Mortgage delinquencies: The East-Side story told with Maptitude GIS

Murtaza Haider
Author: Murtaza Haider

Housing experts in the US, including the Nobel Laureate Professor Robert Shiller, have expressed concerns about the recent acceleration in housing prices. Despite the housing alerts, mortgage delinquencies, a bellwether statistic for housing markets, suggests that the housing markets in the US are much more stable than they were in 2009-10. In fact, mortgage delinquencies have declined across all States, including Nevada and Florida where the share of mortgages being delinquent for more than 90 days peaked in 2009 and 2010. From a high of over ten percent in Nevada and over 8 percent in Florida, 90-day plus mortgage delinquencies are averaging below 2 percent across the US (Figure 1).

Figure 1: Mortgage delinquencies over time

Hidden in these statistics is the spatial heterogeneity. When the 90-day plus delinquencies are mapped, an East-Side story emerges: mortgage delinquencies in June 2018, despite being low, were relatively higher in the eastern and southern states than those in the west and mid-west (Figure 2).

Figure 2: Spatial distribution of Mortgage delinquencies

But that’s not all. Once data are mapped, other spatial trends latent in data call out for attention. Note in Figure 2 that the darkest shaded States where the delinquencies in June 2018 were most pronounced are Louisiana and Mississippi, which happen to be the States with one of the highest concentration of African-Americans in the US.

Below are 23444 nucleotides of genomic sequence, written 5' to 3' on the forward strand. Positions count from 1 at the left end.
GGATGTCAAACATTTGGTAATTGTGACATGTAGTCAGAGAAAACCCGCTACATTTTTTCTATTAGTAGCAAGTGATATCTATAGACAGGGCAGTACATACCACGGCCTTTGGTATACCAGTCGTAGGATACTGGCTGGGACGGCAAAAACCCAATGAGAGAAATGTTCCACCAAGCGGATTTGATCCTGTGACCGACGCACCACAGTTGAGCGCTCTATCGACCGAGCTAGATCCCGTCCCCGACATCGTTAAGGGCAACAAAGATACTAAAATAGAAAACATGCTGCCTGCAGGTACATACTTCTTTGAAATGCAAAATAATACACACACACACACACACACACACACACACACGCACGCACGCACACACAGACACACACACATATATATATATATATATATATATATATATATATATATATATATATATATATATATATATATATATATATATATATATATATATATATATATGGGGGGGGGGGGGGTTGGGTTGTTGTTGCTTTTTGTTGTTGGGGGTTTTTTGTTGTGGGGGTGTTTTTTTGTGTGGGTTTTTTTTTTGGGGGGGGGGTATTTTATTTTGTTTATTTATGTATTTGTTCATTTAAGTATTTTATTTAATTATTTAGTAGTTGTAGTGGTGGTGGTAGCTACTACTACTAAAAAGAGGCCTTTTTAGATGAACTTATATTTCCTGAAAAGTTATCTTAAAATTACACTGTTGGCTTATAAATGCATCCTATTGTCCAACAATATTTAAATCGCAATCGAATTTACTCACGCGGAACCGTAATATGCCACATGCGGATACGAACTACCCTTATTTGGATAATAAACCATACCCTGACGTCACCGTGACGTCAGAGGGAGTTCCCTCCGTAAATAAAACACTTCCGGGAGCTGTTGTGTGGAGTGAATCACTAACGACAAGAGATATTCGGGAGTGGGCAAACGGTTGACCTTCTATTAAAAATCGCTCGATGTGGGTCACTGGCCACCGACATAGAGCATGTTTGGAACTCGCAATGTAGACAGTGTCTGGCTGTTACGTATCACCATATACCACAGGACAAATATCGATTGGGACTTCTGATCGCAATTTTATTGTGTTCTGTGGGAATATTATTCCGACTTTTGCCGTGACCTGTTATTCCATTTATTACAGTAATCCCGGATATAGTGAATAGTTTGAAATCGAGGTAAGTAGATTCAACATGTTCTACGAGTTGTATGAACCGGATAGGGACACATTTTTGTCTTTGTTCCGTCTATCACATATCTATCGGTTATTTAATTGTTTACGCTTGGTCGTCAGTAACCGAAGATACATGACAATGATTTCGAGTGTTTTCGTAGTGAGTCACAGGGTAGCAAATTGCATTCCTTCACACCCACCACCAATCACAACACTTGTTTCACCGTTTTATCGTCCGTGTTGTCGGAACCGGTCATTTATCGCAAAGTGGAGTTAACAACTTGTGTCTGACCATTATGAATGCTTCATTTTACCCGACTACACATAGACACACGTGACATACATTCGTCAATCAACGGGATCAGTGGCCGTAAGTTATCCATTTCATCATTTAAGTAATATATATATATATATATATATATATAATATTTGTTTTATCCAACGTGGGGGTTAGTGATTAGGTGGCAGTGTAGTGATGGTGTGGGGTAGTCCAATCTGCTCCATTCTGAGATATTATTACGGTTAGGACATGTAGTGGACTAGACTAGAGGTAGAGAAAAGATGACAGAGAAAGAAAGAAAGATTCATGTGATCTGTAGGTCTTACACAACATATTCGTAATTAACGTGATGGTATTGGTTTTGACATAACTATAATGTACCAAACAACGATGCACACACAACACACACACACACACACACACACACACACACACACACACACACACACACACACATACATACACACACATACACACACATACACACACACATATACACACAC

This is not to suggest a causal relationship between race and delinquency. There could be numerous explanations other than the race. Also, note that the share of mortgage delinquencies is also relatively higher in some States where the African American share of the population is low. The purpose of this discourse instead is to demonstrate what one unexpectedly learns from visualizing spatial data.

My tool of choice for this exercise is Maptitude, a Geographic Information Systems (GIS) software by Caliper Corporation. It is one of the most affordable and feature-packed desktop GIS software in the market. It comes bundled with gigabytes of Census and other spatial data. I used the recently released version of Maptitude 2019.

I downloaded the mortgage delinquency data from the National Mortgage Database (NMDB) that is available at the State and County levels as comma separated values that can readily be imported into Maptitude.

Maptitude is shipped with, among many other data sets, Census data at numerous spatial hierarchies including States, County, and the Census Tracts. I opened the State level map in Maptitude and linked the mortgage delinquency data with it. Merging data took less than a minute. Subsequently, I was equipped with a data set that bundled the demographic data from the Census and the mortgage delinquency data.

With the data set in a GIS, a series of mouse clicks generated Figure 2. Note that I added the abbreviated two-letter State names to the map using the labelling tool.